state.rs

This component contains another enum, which represents the type of the state as well as the State struct + implementation themselves:

#[derive(PartialEq)]
#[derive(Copy)]
pub enum StateType {
    Start,
    Empty,
    Final
}

#[derive(Copy)]
pub struct State {
    pub id: char,
    pub state_type: StateType
}

impl State {
    pub fn new(id: char, state_type: StateType) -> State {
        State { id, state_type }
    }
}

impl Clone for StateType {
    fn clone(&self) -> StateType { *self }
}

impl Clone for State {
    fn clone(&self) -> State { *self }
}

The struct itself contains only an id and a state-type, which will later be evaluated by the Turing Machine. The only states we will need are: Start, Final and Empty. The Turing machine starts at the Start-state and ends when it reaches the Final state. All Empty states lie in between.
Notice again how I had to implement the Clone trait for both the enum and the class (more on that in a minute).

transition.rs

In the same manner, we can now define the Transition struct which represents the flow from one state of the Turing Machine to the next. It contains the current and next state as well as the current and next char to write to the tape:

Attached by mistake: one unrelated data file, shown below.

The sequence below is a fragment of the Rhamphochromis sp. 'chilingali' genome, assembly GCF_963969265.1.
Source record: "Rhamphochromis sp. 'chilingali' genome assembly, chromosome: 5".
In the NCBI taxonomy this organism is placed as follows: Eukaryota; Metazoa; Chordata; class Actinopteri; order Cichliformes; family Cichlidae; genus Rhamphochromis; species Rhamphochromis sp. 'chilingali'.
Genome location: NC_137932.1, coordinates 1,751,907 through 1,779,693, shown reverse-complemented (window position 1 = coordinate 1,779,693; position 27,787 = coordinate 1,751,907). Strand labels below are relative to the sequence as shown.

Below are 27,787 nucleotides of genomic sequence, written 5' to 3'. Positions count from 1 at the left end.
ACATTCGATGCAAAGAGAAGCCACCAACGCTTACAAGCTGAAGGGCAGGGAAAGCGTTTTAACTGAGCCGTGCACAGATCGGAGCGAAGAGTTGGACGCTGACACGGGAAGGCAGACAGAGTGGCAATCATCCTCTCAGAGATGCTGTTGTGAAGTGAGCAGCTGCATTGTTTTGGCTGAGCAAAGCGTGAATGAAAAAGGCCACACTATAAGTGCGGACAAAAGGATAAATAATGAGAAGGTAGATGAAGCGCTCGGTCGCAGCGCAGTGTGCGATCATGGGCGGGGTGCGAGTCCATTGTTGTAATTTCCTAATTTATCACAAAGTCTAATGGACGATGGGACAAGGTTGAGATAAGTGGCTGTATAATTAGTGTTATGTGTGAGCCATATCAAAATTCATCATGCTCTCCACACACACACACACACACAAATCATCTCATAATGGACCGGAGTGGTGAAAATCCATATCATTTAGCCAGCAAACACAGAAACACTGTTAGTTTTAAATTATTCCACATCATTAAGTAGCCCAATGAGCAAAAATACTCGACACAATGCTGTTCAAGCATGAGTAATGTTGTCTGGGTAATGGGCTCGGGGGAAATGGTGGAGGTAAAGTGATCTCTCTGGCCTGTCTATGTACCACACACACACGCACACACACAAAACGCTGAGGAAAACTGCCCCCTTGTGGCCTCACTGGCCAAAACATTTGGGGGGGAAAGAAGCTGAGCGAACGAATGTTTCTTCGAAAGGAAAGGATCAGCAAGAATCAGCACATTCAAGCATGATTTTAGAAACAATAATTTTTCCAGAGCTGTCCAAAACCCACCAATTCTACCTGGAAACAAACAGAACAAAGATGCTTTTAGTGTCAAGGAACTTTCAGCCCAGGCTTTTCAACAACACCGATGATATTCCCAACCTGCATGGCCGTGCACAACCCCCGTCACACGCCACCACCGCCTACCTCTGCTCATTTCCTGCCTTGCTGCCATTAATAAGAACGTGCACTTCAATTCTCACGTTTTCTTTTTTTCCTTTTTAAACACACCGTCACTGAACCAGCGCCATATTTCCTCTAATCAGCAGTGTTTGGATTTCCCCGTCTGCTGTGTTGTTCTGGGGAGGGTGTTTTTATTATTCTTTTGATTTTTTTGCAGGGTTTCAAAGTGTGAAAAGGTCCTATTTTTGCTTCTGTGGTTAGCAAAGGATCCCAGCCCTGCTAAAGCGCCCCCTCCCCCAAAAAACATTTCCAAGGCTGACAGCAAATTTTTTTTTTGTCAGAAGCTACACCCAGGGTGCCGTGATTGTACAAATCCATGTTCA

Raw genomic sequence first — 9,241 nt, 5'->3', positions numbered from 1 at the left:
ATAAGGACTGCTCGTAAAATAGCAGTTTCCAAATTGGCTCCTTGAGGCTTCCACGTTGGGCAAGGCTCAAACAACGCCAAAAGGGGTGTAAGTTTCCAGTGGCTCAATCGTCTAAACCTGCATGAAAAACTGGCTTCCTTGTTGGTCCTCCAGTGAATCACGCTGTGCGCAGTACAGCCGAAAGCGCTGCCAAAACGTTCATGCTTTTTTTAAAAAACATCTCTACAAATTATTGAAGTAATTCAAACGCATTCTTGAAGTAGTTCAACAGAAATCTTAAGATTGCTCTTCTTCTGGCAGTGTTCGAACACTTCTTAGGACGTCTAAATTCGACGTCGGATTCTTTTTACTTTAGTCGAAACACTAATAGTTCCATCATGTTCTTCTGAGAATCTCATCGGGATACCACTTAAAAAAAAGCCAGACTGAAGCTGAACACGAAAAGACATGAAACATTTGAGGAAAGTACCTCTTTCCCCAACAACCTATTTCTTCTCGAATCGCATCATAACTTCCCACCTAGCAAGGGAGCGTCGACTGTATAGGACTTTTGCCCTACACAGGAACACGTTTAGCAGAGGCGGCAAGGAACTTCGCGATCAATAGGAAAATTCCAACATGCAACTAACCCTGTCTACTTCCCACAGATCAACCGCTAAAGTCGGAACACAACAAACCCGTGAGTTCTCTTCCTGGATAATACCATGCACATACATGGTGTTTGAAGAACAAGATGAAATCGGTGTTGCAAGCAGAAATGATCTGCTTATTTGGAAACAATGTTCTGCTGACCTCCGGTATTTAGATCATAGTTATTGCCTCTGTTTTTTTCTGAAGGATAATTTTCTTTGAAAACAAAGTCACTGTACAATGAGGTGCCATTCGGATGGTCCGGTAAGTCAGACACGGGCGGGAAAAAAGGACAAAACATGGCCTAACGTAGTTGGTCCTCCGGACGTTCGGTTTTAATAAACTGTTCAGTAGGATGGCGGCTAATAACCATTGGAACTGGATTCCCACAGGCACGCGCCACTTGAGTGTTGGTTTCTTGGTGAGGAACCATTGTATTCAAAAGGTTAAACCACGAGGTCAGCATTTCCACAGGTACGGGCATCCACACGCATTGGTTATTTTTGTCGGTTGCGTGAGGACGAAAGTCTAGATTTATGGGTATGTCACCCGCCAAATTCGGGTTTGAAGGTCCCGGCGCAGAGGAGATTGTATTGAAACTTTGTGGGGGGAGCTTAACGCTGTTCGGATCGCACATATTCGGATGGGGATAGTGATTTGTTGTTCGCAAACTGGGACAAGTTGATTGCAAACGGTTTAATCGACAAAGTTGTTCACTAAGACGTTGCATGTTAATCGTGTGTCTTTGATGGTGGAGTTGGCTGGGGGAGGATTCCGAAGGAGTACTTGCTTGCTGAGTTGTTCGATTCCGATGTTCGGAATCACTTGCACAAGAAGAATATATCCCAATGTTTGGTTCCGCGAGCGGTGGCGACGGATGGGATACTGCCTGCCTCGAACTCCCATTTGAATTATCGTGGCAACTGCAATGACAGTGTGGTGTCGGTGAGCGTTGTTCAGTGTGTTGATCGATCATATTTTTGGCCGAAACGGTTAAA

use state;
use direction;

#[derive(Copy)]
pub struct Transition {
    pub current_state: char,
    pub current_char: char,
    pub new_state: char,
    pub new_char: char,
    pub direction: direction::Direction
}

impl Transition {
    pub fn new(current_state: char, current_char: char, new_state: char, new_char: char, direction: direction::Direction) -> Transition {
        Transition { current_state, current_char, new_state, new_char, direction }
    }
}

impl Clone for Transition {
    fn clone(&self) -> Transition { *self }
}

The only method we provide is new to allow us to create new transitions quickly. Beside that, this module doesn’t contain any logic.

tm.rs

With everything set in place, it’s time to take a look at the TM.rs file. This is where all the heavy lifting is done:

use tape;
use direction;
use transition;
use state;
use std;

pub struct TM {
    states: Vec<state::State>,
    transitions: Vec<transition::Transition>,
    pub tape: tape::Tape
} 

impl TM {